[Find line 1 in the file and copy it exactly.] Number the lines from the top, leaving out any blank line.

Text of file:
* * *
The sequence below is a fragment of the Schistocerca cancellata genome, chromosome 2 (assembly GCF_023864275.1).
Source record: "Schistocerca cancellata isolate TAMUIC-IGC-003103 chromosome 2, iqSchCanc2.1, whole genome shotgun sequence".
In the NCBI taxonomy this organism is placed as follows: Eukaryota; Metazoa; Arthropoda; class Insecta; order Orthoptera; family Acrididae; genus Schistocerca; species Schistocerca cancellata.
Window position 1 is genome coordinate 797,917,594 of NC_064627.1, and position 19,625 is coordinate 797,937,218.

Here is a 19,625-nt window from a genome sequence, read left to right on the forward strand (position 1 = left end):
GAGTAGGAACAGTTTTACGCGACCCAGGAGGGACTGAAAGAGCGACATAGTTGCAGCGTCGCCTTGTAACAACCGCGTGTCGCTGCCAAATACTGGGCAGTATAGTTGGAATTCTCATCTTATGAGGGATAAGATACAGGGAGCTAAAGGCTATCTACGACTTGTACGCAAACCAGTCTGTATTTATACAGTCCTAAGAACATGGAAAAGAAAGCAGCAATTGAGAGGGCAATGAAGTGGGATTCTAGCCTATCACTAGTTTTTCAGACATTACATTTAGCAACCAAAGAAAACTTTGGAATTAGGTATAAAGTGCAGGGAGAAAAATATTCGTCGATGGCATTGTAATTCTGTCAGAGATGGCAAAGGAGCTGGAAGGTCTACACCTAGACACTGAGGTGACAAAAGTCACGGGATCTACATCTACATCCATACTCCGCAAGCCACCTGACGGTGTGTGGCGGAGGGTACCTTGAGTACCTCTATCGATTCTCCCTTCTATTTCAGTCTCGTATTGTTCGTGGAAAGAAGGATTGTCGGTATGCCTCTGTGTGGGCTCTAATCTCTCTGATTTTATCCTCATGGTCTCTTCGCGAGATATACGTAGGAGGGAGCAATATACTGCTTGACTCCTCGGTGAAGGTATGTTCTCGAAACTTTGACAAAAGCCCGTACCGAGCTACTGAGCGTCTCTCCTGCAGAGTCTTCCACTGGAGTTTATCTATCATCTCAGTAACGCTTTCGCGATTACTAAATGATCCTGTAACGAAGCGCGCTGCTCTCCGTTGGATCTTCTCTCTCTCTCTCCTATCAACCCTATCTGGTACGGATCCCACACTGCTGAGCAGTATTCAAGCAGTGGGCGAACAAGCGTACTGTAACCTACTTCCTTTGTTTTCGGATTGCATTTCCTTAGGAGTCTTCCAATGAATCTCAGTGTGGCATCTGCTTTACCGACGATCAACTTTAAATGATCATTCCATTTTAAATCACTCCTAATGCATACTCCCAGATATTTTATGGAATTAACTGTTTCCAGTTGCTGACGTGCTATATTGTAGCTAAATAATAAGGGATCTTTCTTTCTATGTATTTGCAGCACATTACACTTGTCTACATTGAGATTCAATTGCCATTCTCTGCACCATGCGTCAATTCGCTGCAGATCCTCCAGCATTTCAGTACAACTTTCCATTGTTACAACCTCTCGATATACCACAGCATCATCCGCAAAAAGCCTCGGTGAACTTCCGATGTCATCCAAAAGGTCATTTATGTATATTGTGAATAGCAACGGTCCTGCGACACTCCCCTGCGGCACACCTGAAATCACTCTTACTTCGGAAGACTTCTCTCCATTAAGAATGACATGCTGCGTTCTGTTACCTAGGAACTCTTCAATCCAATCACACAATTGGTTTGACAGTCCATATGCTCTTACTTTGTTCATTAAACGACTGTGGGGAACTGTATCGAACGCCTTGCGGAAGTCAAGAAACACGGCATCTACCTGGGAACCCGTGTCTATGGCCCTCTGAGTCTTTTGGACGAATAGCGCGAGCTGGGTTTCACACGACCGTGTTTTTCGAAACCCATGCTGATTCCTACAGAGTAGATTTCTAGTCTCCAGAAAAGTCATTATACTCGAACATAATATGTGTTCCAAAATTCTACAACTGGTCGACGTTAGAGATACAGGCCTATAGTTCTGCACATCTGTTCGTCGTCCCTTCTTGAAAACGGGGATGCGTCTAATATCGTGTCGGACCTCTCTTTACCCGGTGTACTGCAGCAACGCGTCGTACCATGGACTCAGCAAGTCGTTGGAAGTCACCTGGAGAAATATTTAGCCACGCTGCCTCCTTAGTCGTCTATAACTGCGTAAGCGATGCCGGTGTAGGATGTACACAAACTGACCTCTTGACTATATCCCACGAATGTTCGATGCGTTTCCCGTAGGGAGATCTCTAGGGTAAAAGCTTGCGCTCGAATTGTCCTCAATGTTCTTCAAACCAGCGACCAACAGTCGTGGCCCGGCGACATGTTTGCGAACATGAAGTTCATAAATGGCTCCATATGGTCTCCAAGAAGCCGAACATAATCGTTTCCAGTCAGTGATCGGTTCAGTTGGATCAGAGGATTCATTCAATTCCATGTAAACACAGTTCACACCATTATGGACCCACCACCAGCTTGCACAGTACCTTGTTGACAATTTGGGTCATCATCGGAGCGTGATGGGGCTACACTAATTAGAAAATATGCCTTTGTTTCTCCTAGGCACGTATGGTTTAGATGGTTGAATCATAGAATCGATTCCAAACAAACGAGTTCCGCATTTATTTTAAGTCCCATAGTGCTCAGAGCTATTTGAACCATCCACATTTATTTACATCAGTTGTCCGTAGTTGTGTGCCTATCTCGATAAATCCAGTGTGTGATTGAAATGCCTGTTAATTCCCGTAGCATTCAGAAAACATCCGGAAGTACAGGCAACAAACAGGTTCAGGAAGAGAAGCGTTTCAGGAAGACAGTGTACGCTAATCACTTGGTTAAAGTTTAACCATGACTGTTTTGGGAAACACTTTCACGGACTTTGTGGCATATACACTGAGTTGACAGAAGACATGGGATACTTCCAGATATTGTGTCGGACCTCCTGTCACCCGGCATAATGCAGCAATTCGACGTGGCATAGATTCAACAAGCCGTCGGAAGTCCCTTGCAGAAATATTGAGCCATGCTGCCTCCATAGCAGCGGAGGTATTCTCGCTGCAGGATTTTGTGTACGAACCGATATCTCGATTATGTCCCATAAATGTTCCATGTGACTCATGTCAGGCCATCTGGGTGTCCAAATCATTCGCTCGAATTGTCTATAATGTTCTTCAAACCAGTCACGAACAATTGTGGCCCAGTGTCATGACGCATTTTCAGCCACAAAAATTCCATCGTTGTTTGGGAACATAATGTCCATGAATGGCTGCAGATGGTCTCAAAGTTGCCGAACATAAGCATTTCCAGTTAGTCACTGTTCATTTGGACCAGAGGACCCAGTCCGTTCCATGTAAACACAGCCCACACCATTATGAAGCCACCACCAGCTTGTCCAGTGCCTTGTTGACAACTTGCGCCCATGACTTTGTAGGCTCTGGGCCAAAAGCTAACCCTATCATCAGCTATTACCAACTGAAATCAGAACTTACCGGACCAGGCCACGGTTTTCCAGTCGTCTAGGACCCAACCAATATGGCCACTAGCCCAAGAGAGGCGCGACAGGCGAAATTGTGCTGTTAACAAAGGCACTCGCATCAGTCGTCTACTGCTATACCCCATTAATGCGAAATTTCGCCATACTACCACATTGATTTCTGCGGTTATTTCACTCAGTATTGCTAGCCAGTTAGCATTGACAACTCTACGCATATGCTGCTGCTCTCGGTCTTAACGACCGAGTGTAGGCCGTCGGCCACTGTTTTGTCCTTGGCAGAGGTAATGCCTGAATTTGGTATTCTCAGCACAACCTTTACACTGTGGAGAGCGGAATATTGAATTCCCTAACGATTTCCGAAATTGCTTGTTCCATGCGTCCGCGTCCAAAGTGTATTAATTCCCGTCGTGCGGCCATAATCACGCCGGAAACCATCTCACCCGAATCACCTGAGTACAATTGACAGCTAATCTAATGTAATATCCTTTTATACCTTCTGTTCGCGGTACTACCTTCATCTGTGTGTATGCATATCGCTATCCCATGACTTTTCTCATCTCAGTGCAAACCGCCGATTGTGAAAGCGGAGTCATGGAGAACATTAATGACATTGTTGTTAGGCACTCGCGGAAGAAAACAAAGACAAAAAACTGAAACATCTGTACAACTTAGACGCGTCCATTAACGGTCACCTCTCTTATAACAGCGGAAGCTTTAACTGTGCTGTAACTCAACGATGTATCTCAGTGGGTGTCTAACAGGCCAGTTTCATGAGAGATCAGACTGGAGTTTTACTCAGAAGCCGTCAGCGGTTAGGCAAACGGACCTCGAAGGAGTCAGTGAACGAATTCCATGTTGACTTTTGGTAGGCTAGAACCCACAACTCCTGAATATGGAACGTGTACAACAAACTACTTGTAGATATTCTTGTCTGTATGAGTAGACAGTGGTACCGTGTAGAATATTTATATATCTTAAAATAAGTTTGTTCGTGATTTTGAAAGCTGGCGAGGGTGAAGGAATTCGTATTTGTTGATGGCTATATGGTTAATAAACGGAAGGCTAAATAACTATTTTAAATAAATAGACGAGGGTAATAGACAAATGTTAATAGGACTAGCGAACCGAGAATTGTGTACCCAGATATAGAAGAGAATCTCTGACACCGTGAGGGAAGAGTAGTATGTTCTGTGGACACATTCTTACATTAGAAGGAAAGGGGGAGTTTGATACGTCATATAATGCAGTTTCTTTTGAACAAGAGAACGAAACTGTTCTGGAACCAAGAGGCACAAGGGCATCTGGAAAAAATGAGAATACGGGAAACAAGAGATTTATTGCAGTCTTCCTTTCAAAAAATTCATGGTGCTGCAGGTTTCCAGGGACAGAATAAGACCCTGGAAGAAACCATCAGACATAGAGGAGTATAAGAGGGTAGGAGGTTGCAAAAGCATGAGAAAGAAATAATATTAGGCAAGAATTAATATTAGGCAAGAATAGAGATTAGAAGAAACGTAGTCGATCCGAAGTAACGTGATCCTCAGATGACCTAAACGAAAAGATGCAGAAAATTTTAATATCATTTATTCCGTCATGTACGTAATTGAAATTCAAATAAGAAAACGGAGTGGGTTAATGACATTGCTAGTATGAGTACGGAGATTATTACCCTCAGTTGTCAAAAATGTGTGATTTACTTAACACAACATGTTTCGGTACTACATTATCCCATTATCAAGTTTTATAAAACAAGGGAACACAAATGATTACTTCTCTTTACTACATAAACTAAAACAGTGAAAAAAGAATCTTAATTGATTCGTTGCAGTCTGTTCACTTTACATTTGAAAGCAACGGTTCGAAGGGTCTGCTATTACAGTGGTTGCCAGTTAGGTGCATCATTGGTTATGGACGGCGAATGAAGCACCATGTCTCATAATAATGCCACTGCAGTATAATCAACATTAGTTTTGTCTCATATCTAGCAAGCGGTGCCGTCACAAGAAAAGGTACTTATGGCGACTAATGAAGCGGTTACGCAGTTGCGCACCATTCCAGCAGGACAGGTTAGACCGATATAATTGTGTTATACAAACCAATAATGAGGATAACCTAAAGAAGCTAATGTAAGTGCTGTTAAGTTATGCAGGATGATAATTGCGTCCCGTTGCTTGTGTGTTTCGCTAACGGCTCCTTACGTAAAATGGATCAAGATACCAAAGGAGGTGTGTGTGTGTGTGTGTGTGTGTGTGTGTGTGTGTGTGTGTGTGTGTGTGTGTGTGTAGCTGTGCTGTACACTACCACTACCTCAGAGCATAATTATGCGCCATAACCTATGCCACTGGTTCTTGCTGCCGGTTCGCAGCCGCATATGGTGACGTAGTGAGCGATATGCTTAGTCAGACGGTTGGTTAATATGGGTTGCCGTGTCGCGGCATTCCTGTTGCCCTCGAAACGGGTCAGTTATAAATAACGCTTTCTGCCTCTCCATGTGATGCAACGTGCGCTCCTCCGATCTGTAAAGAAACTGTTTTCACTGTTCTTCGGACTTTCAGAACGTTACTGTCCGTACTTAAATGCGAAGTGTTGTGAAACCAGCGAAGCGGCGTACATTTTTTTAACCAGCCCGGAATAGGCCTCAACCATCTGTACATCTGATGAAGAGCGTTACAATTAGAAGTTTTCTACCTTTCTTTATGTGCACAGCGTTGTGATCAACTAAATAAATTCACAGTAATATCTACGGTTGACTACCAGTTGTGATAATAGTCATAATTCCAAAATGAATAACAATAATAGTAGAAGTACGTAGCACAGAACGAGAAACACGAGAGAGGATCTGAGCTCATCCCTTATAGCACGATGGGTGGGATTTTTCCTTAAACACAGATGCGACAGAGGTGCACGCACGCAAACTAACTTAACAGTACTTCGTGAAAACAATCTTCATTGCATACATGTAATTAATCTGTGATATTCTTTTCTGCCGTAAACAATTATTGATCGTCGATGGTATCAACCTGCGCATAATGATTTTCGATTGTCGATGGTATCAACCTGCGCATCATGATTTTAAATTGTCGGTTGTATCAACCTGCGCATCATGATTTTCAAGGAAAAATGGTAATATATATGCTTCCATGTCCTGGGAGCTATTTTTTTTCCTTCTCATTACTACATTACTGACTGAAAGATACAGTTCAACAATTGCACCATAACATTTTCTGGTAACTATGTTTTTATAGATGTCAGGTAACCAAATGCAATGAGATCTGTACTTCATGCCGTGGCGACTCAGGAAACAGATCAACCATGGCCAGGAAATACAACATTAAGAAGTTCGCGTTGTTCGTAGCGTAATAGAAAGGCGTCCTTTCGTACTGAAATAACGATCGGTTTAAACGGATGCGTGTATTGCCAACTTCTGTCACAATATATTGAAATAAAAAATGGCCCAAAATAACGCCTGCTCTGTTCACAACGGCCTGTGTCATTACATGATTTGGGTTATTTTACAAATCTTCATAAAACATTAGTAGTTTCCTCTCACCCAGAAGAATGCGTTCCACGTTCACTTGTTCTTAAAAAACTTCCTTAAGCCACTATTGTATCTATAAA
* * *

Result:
The sequence below is a fragment of the Schistocerca cancellata genome, chromosome 2 (assembly GCF_023864275.1).